Optimizing donor selection for public cord blood banking: influence of maternal, infant, and collection characteristics on cord blood unit quality.
BACKGROUND: Banked unrelated donor umbilical cord blood (CB) has improved access to hematopoietic stem cell transplantation for patients without a suitably matched donor. In a resource-limited environment, ensuring that the public inventory is enriched with high-quality cord blood units (CBUs) addressing the needs of a diverse group of patients is a priority. Identification of donor characteristics correlating with higher CBU quality could guide operational strategies to increase the yield of banked high-quality CBUs.
STUDY DESIGN AND METHODS: Characteristics of 5267 CBUs donated to the Carolinas Cord Blood Bank, a public bank participating in the National Cord Blood Inventory, were retrospectively analyzed. Eligible CBUs, collected by trained personnel, were processed using standard procedures. Routine quality and potency metrics (postprocessing total nucleated cell count [post-TNCC], CD34+, colony-forming units [CFUs]) were correlated with maternal, infant, and collection characteristics.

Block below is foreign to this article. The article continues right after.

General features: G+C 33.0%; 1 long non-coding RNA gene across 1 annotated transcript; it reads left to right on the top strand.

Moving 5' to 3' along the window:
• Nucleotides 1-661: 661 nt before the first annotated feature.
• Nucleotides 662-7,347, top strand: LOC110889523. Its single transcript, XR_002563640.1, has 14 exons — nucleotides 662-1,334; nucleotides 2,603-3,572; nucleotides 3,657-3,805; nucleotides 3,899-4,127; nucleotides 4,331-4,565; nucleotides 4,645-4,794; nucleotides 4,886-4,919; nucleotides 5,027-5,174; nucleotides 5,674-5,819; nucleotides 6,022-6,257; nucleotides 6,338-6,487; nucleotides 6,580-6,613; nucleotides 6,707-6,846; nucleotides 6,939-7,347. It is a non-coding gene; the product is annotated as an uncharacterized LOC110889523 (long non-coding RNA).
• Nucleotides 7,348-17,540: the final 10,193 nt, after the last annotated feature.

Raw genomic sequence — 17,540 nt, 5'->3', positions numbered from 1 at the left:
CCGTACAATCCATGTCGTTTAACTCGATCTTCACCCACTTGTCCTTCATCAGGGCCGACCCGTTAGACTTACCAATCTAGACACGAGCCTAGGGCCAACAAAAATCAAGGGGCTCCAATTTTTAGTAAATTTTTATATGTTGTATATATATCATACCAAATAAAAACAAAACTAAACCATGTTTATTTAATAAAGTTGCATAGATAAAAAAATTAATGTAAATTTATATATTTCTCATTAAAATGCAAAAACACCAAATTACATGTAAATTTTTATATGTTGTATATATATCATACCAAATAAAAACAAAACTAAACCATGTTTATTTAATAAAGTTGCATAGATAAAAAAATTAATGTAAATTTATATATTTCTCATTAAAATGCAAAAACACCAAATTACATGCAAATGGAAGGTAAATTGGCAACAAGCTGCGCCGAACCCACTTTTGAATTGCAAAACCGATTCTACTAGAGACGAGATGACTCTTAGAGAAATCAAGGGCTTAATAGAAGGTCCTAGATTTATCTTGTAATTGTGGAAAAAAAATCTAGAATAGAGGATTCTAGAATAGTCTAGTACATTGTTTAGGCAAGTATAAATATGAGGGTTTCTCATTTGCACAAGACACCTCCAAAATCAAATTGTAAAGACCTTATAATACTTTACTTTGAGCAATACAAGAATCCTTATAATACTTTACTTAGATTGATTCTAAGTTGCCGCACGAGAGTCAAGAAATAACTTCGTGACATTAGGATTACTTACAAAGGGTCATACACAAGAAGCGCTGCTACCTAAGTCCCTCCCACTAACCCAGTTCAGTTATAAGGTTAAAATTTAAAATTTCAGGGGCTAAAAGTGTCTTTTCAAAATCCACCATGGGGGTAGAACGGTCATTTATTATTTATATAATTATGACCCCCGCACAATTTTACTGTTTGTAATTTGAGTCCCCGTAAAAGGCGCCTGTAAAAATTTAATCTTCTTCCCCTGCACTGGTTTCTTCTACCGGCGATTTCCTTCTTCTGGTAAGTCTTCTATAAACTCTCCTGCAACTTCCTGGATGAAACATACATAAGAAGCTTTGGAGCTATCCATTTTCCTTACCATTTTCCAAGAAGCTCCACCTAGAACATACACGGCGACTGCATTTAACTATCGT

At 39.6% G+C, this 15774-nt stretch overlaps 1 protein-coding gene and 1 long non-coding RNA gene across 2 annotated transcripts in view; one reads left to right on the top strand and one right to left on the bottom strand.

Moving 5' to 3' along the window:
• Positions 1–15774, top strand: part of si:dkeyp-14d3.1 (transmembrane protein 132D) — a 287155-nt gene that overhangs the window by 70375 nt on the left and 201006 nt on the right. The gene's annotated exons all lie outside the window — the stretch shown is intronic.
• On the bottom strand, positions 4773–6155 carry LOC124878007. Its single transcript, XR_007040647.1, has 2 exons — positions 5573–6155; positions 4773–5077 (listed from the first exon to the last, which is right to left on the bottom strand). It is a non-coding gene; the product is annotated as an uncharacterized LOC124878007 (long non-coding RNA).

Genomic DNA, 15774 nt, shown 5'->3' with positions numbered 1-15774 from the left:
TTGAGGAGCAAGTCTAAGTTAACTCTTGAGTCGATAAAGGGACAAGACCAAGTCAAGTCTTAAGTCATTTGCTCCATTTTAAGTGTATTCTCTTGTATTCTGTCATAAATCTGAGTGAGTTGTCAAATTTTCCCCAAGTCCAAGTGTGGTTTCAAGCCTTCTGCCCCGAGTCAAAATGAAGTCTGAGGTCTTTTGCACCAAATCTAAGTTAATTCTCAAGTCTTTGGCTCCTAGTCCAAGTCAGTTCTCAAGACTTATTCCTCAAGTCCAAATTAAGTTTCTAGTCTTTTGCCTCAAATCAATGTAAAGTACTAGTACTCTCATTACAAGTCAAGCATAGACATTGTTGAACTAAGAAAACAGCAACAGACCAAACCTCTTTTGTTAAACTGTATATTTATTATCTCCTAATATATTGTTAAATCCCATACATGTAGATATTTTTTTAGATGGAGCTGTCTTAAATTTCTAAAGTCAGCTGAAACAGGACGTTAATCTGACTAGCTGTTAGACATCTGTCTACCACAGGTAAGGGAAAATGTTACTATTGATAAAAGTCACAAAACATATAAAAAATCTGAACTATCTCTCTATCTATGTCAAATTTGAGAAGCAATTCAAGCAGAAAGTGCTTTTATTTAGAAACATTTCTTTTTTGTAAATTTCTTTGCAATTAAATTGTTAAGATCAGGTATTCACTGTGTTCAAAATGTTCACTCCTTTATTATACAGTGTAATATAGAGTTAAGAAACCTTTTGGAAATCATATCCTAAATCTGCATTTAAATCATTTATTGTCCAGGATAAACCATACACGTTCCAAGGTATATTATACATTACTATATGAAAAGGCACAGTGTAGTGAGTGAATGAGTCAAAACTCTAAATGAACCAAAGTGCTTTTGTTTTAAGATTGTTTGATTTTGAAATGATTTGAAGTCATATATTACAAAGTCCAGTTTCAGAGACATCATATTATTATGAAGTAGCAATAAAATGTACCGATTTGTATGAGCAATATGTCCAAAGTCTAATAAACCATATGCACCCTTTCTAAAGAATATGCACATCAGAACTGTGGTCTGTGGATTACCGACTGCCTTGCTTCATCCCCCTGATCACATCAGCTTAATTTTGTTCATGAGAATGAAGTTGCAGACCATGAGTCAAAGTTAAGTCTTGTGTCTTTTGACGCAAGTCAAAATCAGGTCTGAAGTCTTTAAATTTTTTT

RESULTS: High-quality CBUs were defined as those with higher post-TNCC (>1.25 × 10(9)) with CD34+ and CFUs in the upper quartile. Factors associated with higher CD34+ or CFU content included a shorter interval from collection to processing (<10 hr), younger gestational age (34-37 weeks; CD34+ and CFUs), Caucasian race, higher birthweight (>3500 g), and larger collection volumes (>80 mL).
CONCLUSIONS: We describe characteristics identifying high-quality CBUs, which can be used to inform strategies for CBU collection for public banks. Efforts should be made to prioritize collections from larger babies born before 38 weeks of gestation. CBUs should be rapidly transported to the processing laboratory. The lower quality of CBUs from non-Caucasian donors highlights the challenges of building a racially diverse public CB inventory.